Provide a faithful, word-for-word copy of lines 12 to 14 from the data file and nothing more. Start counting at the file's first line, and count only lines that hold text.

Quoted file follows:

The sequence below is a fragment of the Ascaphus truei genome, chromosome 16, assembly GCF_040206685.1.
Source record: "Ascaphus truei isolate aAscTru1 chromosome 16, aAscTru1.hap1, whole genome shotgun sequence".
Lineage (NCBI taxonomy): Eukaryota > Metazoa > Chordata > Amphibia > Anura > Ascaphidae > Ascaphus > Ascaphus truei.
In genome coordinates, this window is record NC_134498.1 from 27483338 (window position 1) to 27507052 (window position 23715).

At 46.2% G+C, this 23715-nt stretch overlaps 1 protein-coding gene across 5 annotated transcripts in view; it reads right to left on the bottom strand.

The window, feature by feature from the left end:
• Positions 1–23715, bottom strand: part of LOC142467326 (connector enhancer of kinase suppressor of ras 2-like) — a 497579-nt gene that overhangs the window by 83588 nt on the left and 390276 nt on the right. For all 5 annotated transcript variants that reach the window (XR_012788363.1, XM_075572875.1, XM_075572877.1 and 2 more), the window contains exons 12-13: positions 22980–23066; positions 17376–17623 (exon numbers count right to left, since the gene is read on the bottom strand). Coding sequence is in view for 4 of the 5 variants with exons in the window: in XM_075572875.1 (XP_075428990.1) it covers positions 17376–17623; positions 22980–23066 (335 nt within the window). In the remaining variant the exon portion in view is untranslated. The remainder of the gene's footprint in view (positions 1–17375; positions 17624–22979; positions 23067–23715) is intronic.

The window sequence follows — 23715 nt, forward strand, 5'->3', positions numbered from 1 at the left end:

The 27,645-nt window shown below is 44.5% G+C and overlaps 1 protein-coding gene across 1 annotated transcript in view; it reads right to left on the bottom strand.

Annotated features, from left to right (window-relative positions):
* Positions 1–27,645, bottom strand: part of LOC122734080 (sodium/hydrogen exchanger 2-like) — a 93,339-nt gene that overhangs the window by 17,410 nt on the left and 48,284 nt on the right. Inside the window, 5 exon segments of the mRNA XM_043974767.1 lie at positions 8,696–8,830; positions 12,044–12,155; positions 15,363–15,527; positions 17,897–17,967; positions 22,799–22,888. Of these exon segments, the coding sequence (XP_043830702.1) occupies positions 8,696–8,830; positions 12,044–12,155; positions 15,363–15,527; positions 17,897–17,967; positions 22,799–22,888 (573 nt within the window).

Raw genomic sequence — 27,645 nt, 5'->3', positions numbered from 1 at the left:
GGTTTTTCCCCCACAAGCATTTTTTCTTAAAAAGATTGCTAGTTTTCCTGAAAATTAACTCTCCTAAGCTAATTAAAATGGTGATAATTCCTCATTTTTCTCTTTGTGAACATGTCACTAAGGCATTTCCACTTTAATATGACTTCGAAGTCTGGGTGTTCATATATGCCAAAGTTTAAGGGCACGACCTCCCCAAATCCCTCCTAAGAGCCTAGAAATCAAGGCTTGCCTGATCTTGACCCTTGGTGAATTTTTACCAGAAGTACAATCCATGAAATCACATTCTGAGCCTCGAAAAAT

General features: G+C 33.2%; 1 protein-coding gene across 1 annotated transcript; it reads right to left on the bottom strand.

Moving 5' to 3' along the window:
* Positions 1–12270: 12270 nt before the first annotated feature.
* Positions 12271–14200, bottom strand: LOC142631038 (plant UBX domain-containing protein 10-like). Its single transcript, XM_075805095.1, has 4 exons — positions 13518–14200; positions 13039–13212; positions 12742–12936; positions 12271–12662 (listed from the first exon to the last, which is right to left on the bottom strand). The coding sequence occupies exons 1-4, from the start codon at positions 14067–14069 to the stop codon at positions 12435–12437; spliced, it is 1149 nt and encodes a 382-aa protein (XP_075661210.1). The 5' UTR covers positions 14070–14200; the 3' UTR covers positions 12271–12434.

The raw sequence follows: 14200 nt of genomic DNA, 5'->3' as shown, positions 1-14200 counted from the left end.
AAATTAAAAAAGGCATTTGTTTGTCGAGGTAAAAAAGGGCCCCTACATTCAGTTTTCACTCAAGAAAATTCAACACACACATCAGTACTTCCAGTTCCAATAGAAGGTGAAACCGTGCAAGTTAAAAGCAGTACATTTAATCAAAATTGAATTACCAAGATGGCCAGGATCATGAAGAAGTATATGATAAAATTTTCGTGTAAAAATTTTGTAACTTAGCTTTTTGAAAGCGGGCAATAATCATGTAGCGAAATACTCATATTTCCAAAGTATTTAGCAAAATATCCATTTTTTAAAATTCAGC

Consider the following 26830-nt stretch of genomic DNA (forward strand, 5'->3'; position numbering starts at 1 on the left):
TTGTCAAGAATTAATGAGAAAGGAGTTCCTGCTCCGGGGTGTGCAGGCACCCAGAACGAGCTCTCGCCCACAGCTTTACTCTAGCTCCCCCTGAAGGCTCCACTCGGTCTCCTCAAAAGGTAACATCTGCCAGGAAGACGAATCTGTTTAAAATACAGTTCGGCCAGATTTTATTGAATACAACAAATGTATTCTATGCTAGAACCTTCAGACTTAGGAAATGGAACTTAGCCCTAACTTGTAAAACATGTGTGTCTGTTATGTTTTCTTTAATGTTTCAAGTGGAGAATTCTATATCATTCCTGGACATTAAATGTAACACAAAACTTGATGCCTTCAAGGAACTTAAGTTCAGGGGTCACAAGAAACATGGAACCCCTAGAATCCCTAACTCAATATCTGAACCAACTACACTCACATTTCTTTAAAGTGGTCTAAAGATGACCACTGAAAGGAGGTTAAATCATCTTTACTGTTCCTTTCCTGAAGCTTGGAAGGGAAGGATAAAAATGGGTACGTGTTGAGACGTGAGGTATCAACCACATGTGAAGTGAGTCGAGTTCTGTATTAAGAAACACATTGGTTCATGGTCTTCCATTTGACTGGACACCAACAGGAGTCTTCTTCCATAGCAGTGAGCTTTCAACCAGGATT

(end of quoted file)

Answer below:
Raw genomic sequence — 27,645 nt, 5'->3', positions numbered from 1 at the left:
GGTTTTTCCCCCACAAGCATTTTTTCTTAAAAAGATTGCTAGTTTTCCTGAAAATTAACTCTCCTAAGCTAATTAAAATGGTGATAATTCCTCATTTTTCTCTTTGTGAACATGTCACTAAGGCATTTCCACTTTAATATGACTTCGAAGTCTGGGTGTTCATATATGCCAAAGTTTAAGGGCACGACCTCCCCAAATCCCTCCTAAGAGCCTAGAAATCAAGGCTTGCCTGATCTTGACCCTTGGTGAATTTTTACCAGAAGTACAATCCATGAAATCACATTCTGAGCCTCGAAAAAT

General features: G+C 33.2%; 1 protein-coding gene across 1 annotated transcript; it reads right to left on the bottom strand.